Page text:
Infrasound is increasing applied as a tool to investigate magma dynamics at active volcanoes, especially at open-vent volcanoes, such as Mt. Etna (Italy), which are prodigious sources of infrasound. Harmonic infrasound signals have been used to constrain crater dimensions and track the movement of magma within the shallow plumbing system. This study interprets the remarkable systematic change in monotonic infrasound signals preceding a lava fountaining episode at Mt. Etna on 20 February 2021. We model the changing tones (0.7 to 3 Hz fundamental frequency) as a rise in the magma column from 172 ± 25 m below the crater rim to 78 ± 8 m over the course of 24 h. The infrasonic gliding disappears approximately 4 h before the onset of lava fountaining as the magma column approaches the flare of the crater and acoustic resonance is no longer supported. The featured 20 February event was just one of 52 lava fountain episodes that occurred at Mt. Etna over the course of 9 months in 2021 and was the only lava fountain episode where dramatic gliding was observed as a subsequent partial collapse of the crater prevented future resonance. The results presented here demonstrate that analysis of infrasonic gliding can be used to track the position of the magma free surface and hence may provide information on the processes taking place within the plumbing system before eruptive activity.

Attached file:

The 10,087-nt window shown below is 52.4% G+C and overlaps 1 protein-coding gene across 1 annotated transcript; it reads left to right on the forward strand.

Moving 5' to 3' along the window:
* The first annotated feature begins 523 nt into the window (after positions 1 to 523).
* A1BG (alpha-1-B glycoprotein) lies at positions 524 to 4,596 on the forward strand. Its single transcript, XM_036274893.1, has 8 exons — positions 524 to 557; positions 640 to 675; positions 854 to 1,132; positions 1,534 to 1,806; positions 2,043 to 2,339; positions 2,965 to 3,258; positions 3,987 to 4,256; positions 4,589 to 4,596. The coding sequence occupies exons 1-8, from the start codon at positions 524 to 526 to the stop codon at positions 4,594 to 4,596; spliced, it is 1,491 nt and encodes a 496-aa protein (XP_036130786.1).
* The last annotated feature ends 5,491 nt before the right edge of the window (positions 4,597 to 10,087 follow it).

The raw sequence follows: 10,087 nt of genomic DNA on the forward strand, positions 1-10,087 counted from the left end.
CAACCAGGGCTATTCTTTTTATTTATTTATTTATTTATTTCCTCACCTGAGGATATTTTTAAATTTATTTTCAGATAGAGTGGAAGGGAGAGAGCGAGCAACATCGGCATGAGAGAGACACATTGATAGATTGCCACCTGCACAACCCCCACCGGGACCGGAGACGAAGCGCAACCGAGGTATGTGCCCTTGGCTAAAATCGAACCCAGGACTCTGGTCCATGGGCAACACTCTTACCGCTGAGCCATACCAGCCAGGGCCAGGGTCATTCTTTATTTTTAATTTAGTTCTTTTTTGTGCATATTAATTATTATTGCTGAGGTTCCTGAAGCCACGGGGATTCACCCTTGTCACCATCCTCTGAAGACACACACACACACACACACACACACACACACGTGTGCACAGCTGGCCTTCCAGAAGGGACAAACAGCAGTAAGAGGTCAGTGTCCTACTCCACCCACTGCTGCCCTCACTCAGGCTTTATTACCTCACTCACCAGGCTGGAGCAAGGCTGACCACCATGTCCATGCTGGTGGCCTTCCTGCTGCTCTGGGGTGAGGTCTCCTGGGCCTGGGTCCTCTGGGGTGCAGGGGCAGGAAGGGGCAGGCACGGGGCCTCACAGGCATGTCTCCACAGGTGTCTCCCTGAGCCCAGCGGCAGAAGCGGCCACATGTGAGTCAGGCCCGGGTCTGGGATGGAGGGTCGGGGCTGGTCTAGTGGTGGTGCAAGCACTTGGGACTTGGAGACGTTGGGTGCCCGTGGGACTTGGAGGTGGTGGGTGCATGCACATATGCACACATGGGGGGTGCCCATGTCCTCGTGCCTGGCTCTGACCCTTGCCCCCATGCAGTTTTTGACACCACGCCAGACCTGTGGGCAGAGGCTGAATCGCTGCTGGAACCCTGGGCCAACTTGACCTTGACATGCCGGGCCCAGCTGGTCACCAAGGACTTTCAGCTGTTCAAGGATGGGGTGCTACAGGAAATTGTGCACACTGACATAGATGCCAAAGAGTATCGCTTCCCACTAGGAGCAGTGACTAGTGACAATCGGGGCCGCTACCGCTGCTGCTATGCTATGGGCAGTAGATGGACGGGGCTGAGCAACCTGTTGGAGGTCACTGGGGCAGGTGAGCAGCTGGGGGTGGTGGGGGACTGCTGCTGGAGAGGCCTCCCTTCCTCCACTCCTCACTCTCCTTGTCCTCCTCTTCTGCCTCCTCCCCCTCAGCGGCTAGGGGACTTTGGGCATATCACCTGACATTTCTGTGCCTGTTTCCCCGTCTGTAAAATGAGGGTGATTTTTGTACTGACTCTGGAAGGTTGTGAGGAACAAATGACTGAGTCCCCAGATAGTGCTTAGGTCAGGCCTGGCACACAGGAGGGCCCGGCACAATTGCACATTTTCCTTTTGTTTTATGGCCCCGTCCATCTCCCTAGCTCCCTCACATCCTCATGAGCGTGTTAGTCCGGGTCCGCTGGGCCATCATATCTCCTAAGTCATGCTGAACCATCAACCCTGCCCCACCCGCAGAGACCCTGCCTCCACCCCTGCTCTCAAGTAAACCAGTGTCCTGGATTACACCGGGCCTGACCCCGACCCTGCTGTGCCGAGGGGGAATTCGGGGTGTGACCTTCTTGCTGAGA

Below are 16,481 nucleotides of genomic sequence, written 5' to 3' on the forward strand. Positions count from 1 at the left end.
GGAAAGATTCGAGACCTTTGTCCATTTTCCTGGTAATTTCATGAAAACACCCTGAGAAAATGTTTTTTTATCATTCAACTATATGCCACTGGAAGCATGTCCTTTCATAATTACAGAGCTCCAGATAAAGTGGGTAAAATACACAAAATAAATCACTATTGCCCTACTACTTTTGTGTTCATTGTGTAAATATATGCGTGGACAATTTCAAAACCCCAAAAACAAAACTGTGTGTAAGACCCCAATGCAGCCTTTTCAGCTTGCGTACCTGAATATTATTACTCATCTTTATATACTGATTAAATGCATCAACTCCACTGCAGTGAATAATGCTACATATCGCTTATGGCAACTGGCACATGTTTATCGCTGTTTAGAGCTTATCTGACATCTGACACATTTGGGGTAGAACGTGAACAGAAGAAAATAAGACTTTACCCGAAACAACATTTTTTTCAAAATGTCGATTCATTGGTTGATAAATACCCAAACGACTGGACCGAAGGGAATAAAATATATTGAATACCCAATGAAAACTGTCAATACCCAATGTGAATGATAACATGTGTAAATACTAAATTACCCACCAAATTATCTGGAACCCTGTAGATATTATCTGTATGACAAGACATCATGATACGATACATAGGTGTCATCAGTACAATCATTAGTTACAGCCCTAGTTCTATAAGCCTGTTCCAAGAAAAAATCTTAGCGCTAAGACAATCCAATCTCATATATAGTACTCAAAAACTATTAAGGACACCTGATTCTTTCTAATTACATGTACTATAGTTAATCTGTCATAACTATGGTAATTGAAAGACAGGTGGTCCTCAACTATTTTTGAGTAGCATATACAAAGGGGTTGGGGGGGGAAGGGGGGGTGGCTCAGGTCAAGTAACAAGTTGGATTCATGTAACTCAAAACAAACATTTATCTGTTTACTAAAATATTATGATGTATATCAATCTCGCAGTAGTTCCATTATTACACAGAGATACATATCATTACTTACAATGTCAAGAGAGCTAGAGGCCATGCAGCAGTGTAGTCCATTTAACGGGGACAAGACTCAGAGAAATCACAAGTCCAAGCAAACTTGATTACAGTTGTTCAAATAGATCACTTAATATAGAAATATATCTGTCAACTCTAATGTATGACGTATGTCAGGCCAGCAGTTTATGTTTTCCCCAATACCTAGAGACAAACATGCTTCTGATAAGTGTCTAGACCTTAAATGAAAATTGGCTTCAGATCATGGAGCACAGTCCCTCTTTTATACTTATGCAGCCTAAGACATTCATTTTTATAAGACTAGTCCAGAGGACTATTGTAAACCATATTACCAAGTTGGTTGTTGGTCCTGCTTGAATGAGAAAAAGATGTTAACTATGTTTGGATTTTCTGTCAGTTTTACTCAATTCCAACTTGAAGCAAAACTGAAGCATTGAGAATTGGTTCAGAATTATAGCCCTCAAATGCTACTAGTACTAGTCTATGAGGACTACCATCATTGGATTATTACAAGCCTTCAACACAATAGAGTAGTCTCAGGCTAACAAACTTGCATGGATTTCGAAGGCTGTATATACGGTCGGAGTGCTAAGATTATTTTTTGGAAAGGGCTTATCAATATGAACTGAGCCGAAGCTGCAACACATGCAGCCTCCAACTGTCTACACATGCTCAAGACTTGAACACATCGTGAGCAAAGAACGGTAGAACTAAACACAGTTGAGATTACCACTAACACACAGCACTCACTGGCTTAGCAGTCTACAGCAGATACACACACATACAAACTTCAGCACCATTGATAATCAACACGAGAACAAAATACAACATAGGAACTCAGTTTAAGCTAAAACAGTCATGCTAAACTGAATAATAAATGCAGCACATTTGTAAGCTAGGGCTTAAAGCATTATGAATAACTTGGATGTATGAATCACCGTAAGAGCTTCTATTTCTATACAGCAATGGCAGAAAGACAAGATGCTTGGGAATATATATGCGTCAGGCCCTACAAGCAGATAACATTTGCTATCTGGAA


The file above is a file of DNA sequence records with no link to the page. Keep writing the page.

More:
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Sciotto, Mariangela; Watson, Leighton M.; Cannata, Andrea; Cantarero, Massimo; De Beni, Emanuela; and Johnson, Jeffrey B. (2022). "Infrasonic Gliding Reflects a Rising Magma Column at Mount Etna (Italy)". Scientific Reports, 12, 16954. https://doi.org/10.1038/s41598-022-20258-9